When the military comes to UCSC for recruitment purposes, they are coming as representatives of the U.S. Armed Forces, and, by extension, the U.S. government. They are here to enlist bodies for the U.S. to wage war in Iraq, Afghanistan, and elsewhere. They aren't here to engage in philosophical debates. When protesters disrupt military recruiters' activities, it is not "free speech" we are challenging, but their actions. Interfering with military recruitment (through education, direct action, and other tactics) is a strategy to end war - a way in which we try to save the lives of all those harmed by militarism. If our generation (both within and outside the military) refuses to fight, and if recruiters are consistently unable to meet their quotas, the government will be unable to continue their misadventures overseas.

We have a responsibility to listen to what folks in the military have been saying, especially those who risk punishment for speaking out, but we do not have to allow the military (and the government) to do whatever they please. Recruitment is not a statement by an individual, but an action by the government. Interfering with this action may land us in jail, but we believe our attempts are morally just.

The Bill of Rights, including our right to "free speech," was enacted to ensure our protection from the government, not the government's protection from the people. With a 4 billion dollar recruitment budget, the government has an unprecedented ability to convince people to join the military. Their misleading ads are all over TV, radio, the Internet, and billboards, and their recruiters are in almost every school in the U.S., Puerto Rico, and now even Tijuana. You couldn't buy a bigger bullhorn.

Anti-war activists have always fought alongside soldiers in their demands for rewriting the UCMJ to ensure "free speech" and other rights in the military - but that doesn't mean we'll allow the government and the military to use our money, our families, and our communities to cause injustice.

We were saddened that the job fair was unnecessarily cancelled. We need jobs as much as other students do. But rather than blame it on largely nonviolent protests that have almost always ensured student access to non-military jobs, we should be looking at the institution that continues to force itself on a community that does not want it.

Student protesters at UCSC come from a long lineage of defenders of freedom. We are the political descendents of those who were imprisoned for speaking out against World War I. We are living the legacy of those who refused deployment to Vietnam. We've been spied on by the Pentagon, we've been arrested by the cops, and we've been consistently mischaracterized in the corporate press, but we'll continue to do as those before us did - stand up for a freedom rooted in justice for all people.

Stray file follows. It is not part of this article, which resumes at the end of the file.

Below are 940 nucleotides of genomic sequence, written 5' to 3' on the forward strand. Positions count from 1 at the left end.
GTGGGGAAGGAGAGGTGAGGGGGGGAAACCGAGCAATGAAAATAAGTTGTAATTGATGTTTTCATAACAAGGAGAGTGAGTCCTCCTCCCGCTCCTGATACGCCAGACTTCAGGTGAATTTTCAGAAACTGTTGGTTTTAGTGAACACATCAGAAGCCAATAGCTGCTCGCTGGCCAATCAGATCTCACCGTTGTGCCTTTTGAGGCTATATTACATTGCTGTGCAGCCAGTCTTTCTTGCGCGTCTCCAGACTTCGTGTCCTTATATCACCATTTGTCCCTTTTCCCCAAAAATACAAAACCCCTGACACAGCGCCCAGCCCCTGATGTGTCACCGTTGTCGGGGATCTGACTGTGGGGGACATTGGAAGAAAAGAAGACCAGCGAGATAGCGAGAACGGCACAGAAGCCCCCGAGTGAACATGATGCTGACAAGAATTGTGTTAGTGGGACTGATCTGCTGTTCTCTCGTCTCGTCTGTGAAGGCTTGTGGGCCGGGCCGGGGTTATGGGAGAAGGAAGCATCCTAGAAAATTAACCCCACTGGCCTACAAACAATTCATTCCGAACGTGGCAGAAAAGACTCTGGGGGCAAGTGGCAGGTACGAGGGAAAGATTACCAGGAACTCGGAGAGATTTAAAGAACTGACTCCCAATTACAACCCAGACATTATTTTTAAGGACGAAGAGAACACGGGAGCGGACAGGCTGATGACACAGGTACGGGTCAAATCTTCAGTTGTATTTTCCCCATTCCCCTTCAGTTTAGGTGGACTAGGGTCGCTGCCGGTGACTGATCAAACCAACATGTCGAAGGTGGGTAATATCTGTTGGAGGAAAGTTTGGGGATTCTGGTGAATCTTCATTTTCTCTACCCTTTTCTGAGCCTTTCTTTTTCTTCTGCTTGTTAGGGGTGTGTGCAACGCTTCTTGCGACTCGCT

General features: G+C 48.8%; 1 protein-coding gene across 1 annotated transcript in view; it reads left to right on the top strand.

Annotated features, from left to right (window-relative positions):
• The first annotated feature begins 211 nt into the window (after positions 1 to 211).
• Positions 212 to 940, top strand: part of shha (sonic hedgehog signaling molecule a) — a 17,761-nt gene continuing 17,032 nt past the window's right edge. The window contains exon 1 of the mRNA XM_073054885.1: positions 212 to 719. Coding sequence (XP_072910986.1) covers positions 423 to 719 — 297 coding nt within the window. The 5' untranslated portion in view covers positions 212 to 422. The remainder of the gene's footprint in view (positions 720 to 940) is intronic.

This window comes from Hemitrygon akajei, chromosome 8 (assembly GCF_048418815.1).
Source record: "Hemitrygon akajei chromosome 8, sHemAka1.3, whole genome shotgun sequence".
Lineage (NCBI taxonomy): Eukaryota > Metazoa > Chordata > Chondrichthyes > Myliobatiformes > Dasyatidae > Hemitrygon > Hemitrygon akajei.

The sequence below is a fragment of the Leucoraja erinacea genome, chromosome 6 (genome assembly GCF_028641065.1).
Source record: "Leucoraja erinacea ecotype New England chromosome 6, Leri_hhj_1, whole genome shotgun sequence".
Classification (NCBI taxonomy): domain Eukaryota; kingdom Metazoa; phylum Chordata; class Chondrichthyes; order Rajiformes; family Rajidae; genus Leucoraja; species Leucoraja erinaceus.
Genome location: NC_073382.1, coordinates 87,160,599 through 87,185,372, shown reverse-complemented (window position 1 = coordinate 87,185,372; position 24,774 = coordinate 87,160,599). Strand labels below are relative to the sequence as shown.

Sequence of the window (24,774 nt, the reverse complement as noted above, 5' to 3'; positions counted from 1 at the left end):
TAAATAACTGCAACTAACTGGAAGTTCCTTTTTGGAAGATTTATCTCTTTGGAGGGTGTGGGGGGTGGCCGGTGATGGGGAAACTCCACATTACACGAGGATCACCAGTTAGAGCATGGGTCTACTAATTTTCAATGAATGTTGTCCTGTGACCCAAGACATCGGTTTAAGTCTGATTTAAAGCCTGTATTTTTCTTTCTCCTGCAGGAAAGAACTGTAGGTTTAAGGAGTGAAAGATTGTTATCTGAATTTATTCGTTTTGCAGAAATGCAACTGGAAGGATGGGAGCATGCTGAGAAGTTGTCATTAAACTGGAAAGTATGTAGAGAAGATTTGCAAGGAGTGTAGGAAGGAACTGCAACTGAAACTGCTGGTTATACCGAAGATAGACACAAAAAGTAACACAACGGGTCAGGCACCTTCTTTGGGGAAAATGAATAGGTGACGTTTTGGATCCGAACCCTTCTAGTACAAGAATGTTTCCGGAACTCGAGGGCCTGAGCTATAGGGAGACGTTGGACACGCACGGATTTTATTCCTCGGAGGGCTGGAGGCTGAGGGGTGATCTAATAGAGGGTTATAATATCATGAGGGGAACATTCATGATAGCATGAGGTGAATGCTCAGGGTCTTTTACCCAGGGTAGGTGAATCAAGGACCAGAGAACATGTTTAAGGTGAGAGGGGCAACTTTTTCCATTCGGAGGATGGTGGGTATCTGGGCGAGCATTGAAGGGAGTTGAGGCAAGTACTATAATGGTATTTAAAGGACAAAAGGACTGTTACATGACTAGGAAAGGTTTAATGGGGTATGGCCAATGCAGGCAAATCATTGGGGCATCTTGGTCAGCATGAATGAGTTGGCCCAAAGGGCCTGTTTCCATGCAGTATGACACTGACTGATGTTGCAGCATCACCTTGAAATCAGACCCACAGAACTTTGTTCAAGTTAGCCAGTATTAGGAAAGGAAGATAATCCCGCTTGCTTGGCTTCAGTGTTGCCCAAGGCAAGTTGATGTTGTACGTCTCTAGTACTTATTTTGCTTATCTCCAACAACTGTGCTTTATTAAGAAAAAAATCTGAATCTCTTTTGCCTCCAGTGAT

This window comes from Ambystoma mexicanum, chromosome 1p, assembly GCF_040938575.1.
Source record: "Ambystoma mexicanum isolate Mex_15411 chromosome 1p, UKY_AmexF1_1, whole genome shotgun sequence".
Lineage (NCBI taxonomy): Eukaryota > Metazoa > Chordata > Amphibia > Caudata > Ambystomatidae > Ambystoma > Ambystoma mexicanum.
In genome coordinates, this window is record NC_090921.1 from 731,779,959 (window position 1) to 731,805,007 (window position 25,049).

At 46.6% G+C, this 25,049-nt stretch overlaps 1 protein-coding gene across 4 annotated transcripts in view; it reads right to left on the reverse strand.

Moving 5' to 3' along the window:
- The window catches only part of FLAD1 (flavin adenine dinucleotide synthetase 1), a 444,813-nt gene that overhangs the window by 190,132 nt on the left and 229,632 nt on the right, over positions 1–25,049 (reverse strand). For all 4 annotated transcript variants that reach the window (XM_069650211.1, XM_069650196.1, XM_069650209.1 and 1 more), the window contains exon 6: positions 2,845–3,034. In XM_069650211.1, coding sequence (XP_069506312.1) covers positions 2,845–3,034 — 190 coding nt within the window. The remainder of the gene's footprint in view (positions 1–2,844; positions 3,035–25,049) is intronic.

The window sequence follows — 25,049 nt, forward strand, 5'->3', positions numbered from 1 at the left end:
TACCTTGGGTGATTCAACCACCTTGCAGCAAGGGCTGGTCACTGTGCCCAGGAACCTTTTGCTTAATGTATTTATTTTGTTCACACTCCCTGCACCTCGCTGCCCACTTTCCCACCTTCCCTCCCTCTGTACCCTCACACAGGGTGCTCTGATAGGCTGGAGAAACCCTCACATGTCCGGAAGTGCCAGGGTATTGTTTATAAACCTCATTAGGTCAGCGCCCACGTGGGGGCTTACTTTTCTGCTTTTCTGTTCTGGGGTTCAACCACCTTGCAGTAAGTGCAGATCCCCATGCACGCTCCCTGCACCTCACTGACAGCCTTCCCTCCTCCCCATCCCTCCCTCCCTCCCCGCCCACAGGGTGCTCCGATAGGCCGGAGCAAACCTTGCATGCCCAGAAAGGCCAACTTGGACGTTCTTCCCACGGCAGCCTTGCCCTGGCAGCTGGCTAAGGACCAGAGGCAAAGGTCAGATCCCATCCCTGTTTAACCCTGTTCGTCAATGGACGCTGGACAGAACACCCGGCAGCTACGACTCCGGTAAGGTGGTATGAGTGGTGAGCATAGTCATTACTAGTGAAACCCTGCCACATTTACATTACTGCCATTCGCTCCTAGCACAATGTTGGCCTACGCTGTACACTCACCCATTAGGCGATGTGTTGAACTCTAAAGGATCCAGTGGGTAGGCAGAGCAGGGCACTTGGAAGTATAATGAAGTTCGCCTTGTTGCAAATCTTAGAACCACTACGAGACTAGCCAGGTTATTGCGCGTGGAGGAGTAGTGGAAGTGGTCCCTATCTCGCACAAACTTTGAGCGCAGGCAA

----

The above was also published as an op-ed in the Santa Cruz Sentinel on Sunday, January 15, 2007.
by Rico
Wednesday Apr 18th, 2007 3:55 PM
Quit your bitchin. There is no comparison between the free speech of individuals and the "free speech" of the government. What SAW and others did to kick recruiters off campus is an important part of making change for longer than this country has been around. It's called direct action. Look it up.
by IMCist@
Wednesday Apr 18th, 2007 4:22 PM
0059_img_7932.jpg
The photo used for the April 18, 2007 center column blurb on SC-IMC was taken by Bob Fitch on April 11, 2006.

MILITARY RECRUITERS OUT AT UCSC AFTER SAW'S THIRD STRIKE
http://indybay.org/newsitems/2006/04/11/18147881.php
by about time
Wednesday Apr 18th, 2007 6:13 PM
Way to go SAW. Thanks to your ongoing anti-recruiment efforts in an all volunteer military,the ranks of our military forces are dwindling, which will eventually leave them no other choice but to reinstate the draft. Good job. Be proud of yourselves. Oh, you forgot to mention that other members of the government will still be at the career fair and did not withdraw. Good luck on trying to get them to leave too!!
by Samiam
Thursday Apr 19th, 2007 6:55 PM
Hey,

at cal state east bay we are planning a protest as well at our job fair on april 25th.

anyone interested please come and show support, there will be arrests
by ms.crystalmath
(crysh3 [at] yahoo.com) Thursday Apr 19th, 2007 6:57 PM
This is such a beautiful thing. I'm currently attending CSU East Bay in Hayward (just up the road from UCSC!) and WE'RE having our annual "Last Chance" Job Fair next week. Anyone from UCSC willing to take the hour drive up here to help us demonstrate?? The five or six active members in our club are pretty pissed about recruiters on our campus, but it would be wonderful to have some unity.